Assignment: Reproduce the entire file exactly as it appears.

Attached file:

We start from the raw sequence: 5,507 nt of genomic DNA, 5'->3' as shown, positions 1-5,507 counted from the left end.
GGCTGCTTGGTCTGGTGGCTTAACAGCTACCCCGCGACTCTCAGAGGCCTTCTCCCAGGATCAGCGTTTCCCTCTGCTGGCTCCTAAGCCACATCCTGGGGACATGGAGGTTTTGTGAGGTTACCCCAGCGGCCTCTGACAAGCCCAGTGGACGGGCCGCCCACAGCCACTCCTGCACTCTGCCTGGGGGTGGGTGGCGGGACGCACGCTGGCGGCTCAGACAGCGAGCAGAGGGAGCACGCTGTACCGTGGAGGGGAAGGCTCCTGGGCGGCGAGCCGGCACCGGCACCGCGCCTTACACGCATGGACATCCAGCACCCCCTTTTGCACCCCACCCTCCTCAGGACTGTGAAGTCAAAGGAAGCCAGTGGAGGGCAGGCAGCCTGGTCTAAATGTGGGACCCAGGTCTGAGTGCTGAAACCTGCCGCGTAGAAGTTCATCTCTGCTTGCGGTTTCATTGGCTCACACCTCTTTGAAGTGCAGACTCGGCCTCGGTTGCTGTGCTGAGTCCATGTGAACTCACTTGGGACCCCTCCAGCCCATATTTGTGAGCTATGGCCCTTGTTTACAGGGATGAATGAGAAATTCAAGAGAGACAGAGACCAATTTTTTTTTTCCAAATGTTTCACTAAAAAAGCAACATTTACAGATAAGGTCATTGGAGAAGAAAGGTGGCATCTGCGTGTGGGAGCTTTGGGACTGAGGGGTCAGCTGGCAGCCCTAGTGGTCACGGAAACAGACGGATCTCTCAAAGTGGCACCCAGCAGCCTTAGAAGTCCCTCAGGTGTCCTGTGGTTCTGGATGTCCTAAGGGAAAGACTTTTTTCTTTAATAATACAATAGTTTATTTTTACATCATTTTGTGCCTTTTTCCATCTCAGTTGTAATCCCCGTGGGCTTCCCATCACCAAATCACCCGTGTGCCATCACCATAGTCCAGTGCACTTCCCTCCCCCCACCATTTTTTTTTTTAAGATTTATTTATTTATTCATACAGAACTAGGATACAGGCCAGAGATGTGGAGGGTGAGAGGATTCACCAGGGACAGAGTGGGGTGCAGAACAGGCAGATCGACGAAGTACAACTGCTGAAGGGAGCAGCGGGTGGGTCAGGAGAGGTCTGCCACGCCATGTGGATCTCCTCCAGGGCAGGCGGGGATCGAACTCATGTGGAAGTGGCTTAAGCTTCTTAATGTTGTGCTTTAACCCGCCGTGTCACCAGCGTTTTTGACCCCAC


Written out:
We start from the raw sequence: 5,507 nt of genomic DNA, 5'->3' as shown, positions 1-5,507 counted from the left end.
GGCTGCTTGGTCTGGTGGCTTAACAGCTACCCCGCGACTCTCAGAGGCCTTCTCCCAGGATCAGCGTTTCCCTCTGCTGGCTCCTAAGCCACATCCTGGGGACATGGAGGTTTTGTGAGGTTACCCCAGCGGCCTCTGACAAGCCCAGTGGACGGGCCGCCCACAGCCACTCCTGCACTCTGCCTGGGGGTGGGTGGCGGGACGCACGCTGGCGGCTCAGACAGCGAGCAGAGGGAGCACGCTGTACCGTGGAGGGGAAGGCTCCTGGGCGGCGAGCCGGCACCGGCACCGCGCCTTACACGCATGGACATCCAGCACCCCCTTTTGCACCCCACCCTCCTCAGGACTGTGAAGTCAAAGGAAGCCAGTGGAGGGCAGGCAGCCTGGTCTAAATGTGGGACCCAGGTCTGAGTGCTGAAACCTGCCGCGTAGAAGTTCATCTCTGCTTGCGGTTTCATTGGCTCACACCTCTTTGAAGTGCAGACTCGGCCTCGGTTGCTGTGCTGAGTCCATGTGAACTCACTTGGGACCCCTCCAGCCCATATTTGTGAGCTATGGCCCTTGTTTACAGGGATGAATGAGAAATTCAAGAGAGACAGAGACCAATTTTTTTTTTCCAAATGTTTCACTAAAAAAGCAACATTTACAGATAAGGTCATTGGAGAAGAAAGGTGGCATCTGCGTGTGGGAGCTTTGGGACTGAGGGGTCAGCTGGCAGCCCTAGTGGTCACGGAAACAGACGGATCTCTCAAAGTGGCACCCAGCAGCCTTAGAAGTCCCTCAGGTGTCCTGTGGTTCTGGATGTCCTAAGGGAAAGACTTTTTTCTTTAATAATACAATAGTTTATTTTTACATCATTTTGTGCCTTTTTCCATCTCAGTTGTAATCCCCGTGGGCTTCCCATCACCAAATCACCCGTGTGCCATCACCATAGTCCAGTGCACTTCCCTCCCCCCACCATTTTTTTTTTTAAGATTTATTTATTTATTCATACAGAACTAGGATACAGGCCAGAGATGTGGAGGGTGAGAGGATTCACCAGGGACAGAGTGGGGTGCAGAACAGGCAGATCGACGAAGTACAACTGCTGAAGGGAGCAGCGGGTGGGTCAGGAGAGGTCTGCCACGCCATGTGGATCTCCTCCAGGGCAGGCGGGGATCGAACTCATGTGGAAGTGGCTTAAGCTTCTTAATGTTGTGCTTTAACCCGCCGTGTCACCAGCGTTTTTGACCCCAC